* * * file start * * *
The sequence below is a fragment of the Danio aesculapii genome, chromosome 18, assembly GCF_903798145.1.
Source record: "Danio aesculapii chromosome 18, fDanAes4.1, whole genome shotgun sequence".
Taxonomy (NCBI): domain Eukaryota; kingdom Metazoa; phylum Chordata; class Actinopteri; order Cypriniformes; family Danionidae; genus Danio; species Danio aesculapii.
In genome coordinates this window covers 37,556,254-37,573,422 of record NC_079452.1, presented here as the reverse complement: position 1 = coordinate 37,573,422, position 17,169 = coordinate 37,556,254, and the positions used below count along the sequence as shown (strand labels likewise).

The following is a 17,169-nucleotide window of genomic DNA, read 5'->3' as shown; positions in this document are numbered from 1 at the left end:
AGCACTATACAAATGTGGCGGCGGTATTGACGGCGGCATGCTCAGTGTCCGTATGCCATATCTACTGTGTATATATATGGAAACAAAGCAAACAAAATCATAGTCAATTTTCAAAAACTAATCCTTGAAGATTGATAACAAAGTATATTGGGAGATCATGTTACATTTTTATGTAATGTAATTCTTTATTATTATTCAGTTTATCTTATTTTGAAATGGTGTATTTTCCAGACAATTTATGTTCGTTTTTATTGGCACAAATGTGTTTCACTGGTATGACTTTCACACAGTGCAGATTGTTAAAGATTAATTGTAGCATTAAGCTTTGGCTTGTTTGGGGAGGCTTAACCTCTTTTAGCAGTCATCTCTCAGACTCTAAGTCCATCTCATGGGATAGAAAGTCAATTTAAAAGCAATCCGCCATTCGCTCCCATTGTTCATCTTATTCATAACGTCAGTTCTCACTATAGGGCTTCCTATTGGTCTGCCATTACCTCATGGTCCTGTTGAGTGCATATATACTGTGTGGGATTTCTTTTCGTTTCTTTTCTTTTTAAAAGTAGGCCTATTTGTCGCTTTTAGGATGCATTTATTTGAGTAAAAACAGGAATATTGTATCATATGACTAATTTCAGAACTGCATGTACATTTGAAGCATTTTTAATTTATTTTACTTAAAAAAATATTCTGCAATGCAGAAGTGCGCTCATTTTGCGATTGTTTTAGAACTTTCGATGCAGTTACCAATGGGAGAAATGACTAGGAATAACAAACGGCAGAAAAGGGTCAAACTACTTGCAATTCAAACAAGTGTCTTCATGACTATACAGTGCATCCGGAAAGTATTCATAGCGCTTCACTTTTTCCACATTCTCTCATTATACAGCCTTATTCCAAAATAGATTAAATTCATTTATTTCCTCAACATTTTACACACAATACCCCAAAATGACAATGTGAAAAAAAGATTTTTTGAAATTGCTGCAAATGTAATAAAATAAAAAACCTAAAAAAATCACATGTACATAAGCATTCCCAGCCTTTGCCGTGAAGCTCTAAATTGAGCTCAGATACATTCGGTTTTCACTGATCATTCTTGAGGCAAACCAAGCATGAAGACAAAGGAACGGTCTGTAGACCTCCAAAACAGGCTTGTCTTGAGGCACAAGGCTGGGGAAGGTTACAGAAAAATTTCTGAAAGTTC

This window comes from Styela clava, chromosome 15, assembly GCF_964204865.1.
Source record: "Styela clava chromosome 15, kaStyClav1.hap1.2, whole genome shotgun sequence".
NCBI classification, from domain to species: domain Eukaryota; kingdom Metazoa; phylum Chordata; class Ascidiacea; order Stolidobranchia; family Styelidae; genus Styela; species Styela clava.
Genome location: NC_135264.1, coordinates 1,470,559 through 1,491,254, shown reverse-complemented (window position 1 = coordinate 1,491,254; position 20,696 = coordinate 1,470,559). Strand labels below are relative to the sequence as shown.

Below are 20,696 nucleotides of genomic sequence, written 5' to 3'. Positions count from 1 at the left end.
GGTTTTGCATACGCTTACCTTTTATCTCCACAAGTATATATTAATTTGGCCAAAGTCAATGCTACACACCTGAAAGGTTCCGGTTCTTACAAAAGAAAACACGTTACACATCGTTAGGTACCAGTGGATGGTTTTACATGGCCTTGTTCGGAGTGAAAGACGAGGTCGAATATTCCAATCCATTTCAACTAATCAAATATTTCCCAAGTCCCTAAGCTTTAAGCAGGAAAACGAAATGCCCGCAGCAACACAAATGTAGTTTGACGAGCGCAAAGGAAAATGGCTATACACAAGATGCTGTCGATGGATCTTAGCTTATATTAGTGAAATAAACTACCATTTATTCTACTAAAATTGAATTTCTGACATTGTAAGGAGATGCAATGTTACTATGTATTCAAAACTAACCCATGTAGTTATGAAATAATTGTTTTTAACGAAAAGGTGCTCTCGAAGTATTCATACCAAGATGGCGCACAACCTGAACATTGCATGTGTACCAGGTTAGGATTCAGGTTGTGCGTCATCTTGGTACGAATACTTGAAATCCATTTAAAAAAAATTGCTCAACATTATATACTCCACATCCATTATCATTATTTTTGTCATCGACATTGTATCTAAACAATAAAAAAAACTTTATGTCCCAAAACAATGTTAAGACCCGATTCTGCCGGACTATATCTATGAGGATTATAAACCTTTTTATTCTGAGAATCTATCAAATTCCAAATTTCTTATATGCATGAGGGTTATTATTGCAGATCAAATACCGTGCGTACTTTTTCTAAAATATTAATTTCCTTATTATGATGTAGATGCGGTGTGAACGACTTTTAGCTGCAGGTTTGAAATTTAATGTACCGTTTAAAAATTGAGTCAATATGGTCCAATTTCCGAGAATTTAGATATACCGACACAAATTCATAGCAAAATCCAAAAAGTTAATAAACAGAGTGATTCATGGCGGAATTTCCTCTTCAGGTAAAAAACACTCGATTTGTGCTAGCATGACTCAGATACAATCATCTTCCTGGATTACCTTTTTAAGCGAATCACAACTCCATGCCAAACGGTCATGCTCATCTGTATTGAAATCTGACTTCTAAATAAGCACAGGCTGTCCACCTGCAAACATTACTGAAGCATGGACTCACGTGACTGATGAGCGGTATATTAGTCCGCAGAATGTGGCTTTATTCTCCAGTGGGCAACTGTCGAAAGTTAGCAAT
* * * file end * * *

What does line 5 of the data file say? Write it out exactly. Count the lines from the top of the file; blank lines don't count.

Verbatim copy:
The following is a 17,169-nucleotide window of genomic DNA, read 5'->3' as shown; positions in this document are numbered from 1 at the left end: